The boss of Toyota says the company’s vehicles shouldn’t be considered boring anymore in what has proven to be a difficult year-to-date for the automaker.
“Until now, there were times when Toyota’s cars were called ‘boring’ or were said to be lacking in character,” Toyota chief executive Akio Toyoda told USA Today. “But I now feel that, in terms of driving and design, our customers have begun to favorably evaluate our cars.”
Although Toyoda believes that customers have started to view the brand’s offerings as more than “boring”, not everything has been going swimmingly. In fact, Toyota has had a surprisingly lackluster 12 months.
In the full fiscal year ending March 31, Toyota’s net income has fallen by 20.8 per cent to 1.831 trillion yen ($16.1 billion). In the same time period, operating income dropped by 30.1 per cent to $17.5 billion and revenue fell by 2.8 per cent to $242.2 billion.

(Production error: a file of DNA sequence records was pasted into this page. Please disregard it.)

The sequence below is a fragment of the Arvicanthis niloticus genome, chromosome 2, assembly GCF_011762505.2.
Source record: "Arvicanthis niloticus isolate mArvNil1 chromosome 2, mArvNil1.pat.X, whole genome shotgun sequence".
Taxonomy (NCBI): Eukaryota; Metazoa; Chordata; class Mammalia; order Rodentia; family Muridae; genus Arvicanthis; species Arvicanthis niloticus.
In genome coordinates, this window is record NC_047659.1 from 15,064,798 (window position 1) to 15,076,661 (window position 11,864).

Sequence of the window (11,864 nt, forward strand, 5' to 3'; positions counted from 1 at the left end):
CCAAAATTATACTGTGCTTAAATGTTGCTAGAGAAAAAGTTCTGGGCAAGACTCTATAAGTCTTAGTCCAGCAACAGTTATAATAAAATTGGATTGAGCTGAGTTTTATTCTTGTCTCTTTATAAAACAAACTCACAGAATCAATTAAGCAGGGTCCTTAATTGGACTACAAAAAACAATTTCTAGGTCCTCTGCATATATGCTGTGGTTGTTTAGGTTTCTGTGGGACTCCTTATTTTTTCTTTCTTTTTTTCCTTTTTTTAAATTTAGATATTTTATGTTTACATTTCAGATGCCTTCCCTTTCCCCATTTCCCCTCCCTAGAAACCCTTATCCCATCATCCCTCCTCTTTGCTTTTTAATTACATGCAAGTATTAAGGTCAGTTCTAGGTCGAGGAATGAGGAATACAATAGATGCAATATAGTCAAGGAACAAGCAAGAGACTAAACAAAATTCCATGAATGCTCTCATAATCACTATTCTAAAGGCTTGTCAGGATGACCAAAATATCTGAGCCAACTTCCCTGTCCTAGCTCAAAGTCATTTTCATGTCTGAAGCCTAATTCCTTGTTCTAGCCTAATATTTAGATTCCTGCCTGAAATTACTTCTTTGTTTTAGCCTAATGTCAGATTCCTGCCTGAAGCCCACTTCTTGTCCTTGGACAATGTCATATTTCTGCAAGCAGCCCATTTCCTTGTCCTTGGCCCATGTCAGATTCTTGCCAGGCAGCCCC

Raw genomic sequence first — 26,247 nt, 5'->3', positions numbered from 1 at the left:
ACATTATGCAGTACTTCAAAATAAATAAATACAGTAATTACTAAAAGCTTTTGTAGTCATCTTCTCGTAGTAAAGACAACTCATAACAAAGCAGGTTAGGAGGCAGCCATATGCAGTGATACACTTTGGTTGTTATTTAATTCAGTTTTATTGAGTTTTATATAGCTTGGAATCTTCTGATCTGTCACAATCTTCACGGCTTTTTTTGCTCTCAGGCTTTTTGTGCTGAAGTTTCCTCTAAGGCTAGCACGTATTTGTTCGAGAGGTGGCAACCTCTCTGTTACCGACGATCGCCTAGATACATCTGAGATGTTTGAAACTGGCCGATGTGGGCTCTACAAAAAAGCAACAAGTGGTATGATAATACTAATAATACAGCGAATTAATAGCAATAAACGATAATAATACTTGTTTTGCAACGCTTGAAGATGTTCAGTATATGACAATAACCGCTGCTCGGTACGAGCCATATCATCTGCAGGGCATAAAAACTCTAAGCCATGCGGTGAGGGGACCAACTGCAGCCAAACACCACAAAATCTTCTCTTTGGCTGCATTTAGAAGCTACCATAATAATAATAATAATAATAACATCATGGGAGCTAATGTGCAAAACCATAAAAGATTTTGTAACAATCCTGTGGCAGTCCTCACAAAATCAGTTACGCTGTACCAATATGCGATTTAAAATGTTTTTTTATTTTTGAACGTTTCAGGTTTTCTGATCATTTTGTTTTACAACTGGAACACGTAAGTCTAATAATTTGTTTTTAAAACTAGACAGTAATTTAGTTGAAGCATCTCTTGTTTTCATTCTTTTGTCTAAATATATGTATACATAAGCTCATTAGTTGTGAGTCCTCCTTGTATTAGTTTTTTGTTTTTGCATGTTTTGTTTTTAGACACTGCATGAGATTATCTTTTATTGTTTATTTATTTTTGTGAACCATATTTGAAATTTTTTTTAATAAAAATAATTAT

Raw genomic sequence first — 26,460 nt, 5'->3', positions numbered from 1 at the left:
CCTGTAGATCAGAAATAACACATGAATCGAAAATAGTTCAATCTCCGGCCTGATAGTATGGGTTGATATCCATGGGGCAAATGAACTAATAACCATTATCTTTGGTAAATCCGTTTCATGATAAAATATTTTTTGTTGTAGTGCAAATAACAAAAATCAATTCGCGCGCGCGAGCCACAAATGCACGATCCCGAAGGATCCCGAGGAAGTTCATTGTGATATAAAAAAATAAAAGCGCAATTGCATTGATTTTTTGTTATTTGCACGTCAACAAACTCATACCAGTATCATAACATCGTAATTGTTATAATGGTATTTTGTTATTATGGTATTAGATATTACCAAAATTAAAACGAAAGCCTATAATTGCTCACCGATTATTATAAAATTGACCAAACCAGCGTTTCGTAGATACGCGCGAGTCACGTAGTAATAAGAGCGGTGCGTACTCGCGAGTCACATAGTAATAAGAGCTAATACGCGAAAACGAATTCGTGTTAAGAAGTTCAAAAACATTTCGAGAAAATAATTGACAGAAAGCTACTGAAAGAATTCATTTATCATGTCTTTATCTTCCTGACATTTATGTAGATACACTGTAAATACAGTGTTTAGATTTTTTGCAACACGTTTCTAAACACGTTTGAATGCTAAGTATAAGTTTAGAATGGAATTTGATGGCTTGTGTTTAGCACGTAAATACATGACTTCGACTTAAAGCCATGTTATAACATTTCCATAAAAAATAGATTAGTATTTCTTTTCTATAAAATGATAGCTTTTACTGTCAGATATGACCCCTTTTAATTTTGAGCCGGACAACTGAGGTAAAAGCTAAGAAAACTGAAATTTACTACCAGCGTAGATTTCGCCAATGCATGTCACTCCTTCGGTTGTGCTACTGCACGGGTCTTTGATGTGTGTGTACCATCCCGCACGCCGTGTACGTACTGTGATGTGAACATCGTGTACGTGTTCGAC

Toyota has also revealed that it expects an 18 per cent fall in net income and a 2.5 per cent drop in revenue for the fiscal year ending in March 2018. It also says that fiscal-year sales will sit at around 10.25 million units.
The company’s falling income and revenue are being blamed on the stronger yen, higher research and development costs and decreasing U.S. sales.
Discussing the results, Toyoda said “It is my view that our latest financial results demonstrate Toyota’s desire to steadily and continuously advance our investment in the future, rather than place top priority on short-term profit.”